Questioning Making Connections Background Knowledge (schema) Predictions Imagination/ Visualization Analysis of Text: Interpretation/ Judgment Drawing Conclusions
Readers are able to think inferentially when they connect their background of information, ideas, and experiences with the text.
It is important for the reader to have background knowledge about a text they are reading if they are expected to read inferentially.
Inferring through ~ Making Connections
Inferring through ~ Imagination/Visualization “ When you read, you use all your senses. You see things in your ‘mind’s eye’ and hear the sounds you connect to that about which you are reading.” ~ Guided Reading the Four Blocks Way
“ Proficient readers use images to draw conclusions, to create distinct and unique interpretations of the text, to recall details significant to the text, and to recall a text after it has been read.”
~ Ellin Keene
Inferring through ~ Imagination/Visualization
“ Inferring is the process of taking that which is stated in text and extrapolating it to one’s life to create a wholly original interpretation that, in turn, becomes part of one’s beliefs or knowledge.”
~ Ellin Keene
Inferring through ~ Analysis of Text: Interpretation/Judgment
All the processes work together. Each works in concert with the others to aid the reader in comprehending text.
Anaphoric Inferences: A pronoun or noun- phrase that refers to a previous text constituent or to an entity already introduced in the mental model.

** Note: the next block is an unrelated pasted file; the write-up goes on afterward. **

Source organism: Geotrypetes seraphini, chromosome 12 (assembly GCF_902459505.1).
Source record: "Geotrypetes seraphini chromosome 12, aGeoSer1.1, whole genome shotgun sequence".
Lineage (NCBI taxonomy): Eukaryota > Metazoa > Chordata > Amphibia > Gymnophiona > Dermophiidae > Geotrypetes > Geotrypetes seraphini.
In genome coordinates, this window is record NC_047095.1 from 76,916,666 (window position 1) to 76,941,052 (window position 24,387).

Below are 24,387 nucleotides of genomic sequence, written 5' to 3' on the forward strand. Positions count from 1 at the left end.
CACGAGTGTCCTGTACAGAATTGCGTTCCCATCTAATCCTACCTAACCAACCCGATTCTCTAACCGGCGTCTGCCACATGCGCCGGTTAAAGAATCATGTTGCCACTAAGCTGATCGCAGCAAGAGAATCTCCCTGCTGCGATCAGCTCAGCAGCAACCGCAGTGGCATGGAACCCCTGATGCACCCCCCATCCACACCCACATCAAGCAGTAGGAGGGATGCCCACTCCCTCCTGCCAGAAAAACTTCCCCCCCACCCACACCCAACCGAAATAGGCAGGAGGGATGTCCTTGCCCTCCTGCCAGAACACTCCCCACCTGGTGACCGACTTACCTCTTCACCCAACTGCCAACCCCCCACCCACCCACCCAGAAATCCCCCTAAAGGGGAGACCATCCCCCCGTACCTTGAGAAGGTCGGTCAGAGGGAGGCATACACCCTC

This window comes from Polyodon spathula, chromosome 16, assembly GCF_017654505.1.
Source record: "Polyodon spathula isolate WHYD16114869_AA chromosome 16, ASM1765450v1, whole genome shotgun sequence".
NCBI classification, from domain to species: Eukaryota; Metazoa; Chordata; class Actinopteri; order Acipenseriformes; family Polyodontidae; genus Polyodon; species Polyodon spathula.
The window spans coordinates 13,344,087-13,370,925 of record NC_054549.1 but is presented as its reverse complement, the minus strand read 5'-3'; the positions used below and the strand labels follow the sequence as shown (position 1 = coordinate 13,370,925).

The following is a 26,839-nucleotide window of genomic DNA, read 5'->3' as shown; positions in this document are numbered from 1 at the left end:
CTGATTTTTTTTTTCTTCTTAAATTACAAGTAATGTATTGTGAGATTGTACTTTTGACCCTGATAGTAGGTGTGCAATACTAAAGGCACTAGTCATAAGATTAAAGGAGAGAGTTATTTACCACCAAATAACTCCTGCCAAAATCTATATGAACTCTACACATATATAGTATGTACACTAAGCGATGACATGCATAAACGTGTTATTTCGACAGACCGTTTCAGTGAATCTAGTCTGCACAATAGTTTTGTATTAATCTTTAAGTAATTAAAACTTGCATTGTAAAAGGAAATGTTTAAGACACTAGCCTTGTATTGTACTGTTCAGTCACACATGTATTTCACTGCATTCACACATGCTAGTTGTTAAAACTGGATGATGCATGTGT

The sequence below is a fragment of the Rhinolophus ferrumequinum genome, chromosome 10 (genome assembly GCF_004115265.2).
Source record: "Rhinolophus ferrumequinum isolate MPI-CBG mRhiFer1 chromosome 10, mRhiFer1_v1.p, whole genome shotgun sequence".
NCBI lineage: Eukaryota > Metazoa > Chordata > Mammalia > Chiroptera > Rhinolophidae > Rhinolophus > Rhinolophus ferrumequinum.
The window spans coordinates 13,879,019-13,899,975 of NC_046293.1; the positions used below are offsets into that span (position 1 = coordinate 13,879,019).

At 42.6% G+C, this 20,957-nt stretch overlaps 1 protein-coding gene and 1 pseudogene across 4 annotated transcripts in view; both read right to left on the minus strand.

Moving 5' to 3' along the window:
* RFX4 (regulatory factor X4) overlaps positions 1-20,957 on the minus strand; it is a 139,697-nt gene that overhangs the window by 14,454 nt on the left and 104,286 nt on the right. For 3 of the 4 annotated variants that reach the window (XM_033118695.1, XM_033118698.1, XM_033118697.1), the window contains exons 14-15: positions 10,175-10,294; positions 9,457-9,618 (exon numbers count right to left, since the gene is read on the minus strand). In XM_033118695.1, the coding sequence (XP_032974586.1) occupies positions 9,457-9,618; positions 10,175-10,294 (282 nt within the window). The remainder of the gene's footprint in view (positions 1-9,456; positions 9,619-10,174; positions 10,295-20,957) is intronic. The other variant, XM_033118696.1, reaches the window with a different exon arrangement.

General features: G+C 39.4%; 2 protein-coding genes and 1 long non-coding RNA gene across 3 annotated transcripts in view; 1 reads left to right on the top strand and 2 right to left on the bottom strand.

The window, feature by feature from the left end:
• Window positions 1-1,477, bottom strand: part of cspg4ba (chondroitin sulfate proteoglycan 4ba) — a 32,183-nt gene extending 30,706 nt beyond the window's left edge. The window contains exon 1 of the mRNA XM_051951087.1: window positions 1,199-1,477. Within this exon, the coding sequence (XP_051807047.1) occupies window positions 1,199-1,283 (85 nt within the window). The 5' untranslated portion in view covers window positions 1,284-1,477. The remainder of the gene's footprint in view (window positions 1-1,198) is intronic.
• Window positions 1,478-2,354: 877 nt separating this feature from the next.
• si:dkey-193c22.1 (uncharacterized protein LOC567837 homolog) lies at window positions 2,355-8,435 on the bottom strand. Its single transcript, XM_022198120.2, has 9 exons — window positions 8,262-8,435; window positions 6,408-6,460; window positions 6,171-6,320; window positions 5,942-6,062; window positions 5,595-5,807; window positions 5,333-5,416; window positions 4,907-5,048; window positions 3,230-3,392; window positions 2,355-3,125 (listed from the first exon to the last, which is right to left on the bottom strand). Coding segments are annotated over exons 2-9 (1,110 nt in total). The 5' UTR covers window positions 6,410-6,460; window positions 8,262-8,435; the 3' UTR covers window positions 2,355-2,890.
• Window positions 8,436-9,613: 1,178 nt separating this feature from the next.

Bridging Inferences: These are any inferences that a reader needs to systematically or conceptually relate the sentence being read with the previous content. These are sometimes called backward inferences.
Classes of Inferences Relevant to Expository Text
Explanation Based Inferences: The event being read
about is explained by a causal chain or network of previous
events. These are sometimes called causal antecedent
Goal Inferences: The reader infers that an agent has a
motive that explains an intentional action.
Elaborative Inferences: These are properties of
entities, facts, and other associations that are not explained
by causal mechanisms.
Predictive Inferences: The reader forecasts what events will causally unfold after the current event that is being read. These are sometimes called causal consequences or forward references.
Process Inferences: These inferences specify the detailed steps, manner, or dynamic